The problem with ion convergence

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Art Carlson
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The problem with ion convergence

Post by Art Carlson »

I've started threads that are still running on cusp/whiffle confinement and recirculation. I think the only other really big stomach ache I have with the polywell is the idea of ion convergence. Rick Nebel has suggested that convergence may not actually be necessary, but it is usually invoked. (I am also interested in the idea because it is one of the few loopholes in the virial theorem.)

After mulling over a number of effects, I believe that one dominates all the others: the shape of the potential well. The usual picture is ions in a spherical electrostatic well, which reflects the out coming ions back into the middle thousands of times. But the polywell well will not be very close to spherical. Even at high beta, the magnetic field will push on the plasma ball with different strengths in different places, making it lumpy. (I believe Bussard also used this word somewhere.) If an ion bounces off a surface that is not tangent to a sphere, it will return off-center. Even if the discrepancy is only a fraction of a degree (I would expect several degrees.), the ions will bounce only a few times before convergence is destroyed. In fact they don't even have to bounce once, because the initial acceleration after ionization will already be off center.

I also don't believe you can maintain a monotonic ion energy distribution, much less a bi-modal one, but I think this is not so important. It only costs you a factor of 2 or 3 while losing convergence costs you a factor of 10 or 20.

tonybarry
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Post by tonybarry »

Pardon me for asking this Art, but if the ions are not oscillating through the centre of the potential well, then they must be orbiting in some elliptical orbit. If they orbit in this fashion, will not their energy of rotation be leeched by the EM field they travel through, causing them to spiral back down into the centre?

Regards,
Tony Barry

Art Carlson
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Post by Art Carlson »

tonybarry wrote:Pardon me for asking this Art, but if the ions are not oscillating through the centre of the potential well, then they must be orbiting in some elliptical orbit. If they orbit in this fashion, will not their energy of rotation be leeched by the EM field they travel through, causing them to spiral back down into the centre?
Leeching is not a concept I learned in grad school, at least not in relation to electric fields. The electric potential is a conservative field, so the sum of potential and kinetic energy is conserved. The ions could lose energy through drag on electrons, for example, and sink to the bottom of the well. If they do, they will no longer have the energy they need to fuse.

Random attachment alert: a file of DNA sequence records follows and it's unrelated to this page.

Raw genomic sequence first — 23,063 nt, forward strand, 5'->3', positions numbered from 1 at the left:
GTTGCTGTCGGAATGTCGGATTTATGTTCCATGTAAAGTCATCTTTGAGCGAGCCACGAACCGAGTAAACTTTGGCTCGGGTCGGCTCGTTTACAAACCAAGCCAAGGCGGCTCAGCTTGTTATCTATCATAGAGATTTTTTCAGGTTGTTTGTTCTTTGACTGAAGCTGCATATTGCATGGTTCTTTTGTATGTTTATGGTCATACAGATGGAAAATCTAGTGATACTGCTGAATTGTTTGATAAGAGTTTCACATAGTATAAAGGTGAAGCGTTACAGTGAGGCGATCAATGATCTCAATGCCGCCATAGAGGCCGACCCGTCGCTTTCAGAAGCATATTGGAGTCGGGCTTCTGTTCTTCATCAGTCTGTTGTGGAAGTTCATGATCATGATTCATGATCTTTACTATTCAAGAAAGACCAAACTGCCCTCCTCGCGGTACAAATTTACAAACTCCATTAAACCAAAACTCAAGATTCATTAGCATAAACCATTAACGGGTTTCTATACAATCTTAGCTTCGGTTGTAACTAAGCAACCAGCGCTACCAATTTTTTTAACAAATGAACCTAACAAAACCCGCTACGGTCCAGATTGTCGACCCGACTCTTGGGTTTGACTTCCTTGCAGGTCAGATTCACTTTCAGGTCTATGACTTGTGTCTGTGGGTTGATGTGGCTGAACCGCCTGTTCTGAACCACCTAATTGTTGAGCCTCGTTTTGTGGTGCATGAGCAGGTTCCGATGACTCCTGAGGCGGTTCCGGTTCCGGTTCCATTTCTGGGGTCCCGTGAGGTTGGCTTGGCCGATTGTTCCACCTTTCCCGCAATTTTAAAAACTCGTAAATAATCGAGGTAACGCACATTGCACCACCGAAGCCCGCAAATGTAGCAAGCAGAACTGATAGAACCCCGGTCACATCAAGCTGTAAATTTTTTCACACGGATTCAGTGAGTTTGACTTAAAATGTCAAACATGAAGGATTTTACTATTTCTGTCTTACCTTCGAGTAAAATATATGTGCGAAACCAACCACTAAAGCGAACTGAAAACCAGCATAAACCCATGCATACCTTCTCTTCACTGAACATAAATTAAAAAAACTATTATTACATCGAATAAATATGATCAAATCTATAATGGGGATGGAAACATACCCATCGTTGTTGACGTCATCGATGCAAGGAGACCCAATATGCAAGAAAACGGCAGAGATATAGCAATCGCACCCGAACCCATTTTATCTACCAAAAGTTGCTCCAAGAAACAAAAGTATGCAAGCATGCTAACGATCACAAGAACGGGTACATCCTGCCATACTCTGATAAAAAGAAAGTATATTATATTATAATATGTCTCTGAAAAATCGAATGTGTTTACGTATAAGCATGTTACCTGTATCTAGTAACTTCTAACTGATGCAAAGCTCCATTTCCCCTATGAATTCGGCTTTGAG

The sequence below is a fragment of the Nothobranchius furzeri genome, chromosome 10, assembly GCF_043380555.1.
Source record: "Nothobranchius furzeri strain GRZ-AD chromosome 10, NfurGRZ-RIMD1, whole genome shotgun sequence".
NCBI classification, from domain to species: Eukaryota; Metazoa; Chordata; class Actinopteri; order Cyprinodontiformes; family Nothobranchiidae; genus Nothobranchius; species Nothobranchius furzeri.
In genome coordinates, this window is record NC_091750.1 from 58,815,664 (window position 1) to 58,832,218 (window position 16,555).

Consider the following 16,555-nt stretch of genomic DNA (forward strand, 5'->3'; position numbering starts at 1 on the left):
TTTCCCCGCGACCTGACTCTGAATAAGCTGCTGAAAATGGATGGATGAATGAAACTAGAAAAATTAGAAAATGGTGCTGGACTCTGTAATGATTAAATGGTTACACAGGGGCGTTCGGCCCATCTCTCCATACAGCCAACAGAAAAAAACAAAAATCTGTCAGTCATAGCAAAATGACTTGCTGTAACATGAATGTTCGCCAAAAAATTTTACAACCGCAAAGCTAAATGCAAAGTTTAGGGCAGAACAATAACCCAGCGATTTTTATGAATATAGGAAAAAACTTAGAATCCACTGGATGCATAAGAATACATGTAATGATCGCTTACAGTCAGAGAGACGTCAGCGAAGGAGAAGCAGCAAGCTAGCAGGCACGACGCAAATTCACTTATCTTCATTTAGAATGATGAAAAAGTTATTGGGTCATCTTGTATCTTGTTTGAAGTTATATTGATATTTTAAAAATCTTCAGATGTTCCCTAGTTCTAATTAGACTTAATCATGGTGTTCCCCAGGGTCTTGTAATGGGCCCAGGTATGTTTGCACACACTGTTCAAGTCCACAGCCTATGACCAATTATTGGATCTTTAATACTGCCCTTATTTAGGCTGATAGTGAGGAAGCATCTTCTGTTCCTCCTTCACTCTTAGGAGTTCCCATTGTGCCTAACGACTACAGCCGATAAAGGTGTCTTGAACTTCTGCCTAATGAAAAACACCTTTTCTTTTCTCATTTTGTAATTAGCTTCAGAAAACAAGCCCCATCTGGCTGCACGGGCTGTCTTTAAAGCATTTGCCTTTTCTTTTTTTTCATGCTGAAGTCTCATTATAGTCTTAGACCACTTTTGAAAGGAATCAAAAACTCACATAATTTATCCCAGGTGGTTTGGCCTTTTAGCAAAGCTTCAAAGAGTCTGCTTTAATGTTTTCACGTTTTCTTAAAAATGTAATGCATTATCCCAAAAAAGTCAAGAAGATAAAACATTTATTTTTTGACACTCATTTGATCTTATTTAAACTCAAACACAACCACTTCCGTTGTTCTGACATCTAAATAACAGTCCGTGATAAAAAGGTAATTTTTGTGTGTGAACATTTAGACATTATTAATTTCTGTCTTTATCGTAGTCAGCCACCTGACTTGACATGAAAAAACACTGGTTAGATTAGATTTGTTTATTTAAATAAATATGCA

StevePoling
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Post by StevePoling »

Art Carlson wrote:
tonybarry wrote:Pardon me for asking this Art, but if the ions are not oscillating through the centre of the potential well, then they must be orbiting in some elliptical orbit. If they orbit in this fashion, will not their energy of rotation be leeched by the EM field they travel through, causing them to spiral back down into the centre?
Leeching is not a concept I learned in grad school, at least not in relation to electric fields. The electric potential is a conservative field, so the sum of potential and kinetic energy is conserved. The ions could lose energy through drag on electrons, for example, and sink to the bottom of the well. If they do, they will no longer have the energy they need to fuse.
Pardon me if I'm mistaken (most likely given my far remove from my undergraduate physics minor), but doesn't an elliptical orbit entail acceleration in the sense of change of direction, and doesn't a charged body undergoing acceleration in this sense radiate energy? Isn't this what's called synchrotron radiation? If so, then conservation of energy should dictate something that appears to the layman (which I am) to be a leaching of the particle's velocity. Wouldn't that reduce the size of the body's orbit?

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Post by TallDave »

Even at high beta, the magnetic field will push on the plasma ball with different strengths in different places, making it lumpy. (I believe Bussard also used this word somewhere.) If an ion bounces off a surface that is not tangent to a sphere, it will return off-center.
I don't think ions bounce off the B field; in fact I don't think the vast majority of ions ever see it, due to the WB effect of pushing the B field out of the core. By far the dominant effect should be the electric field, which is a quasiphere that focuses on a point (this focused well has been observed experimentally).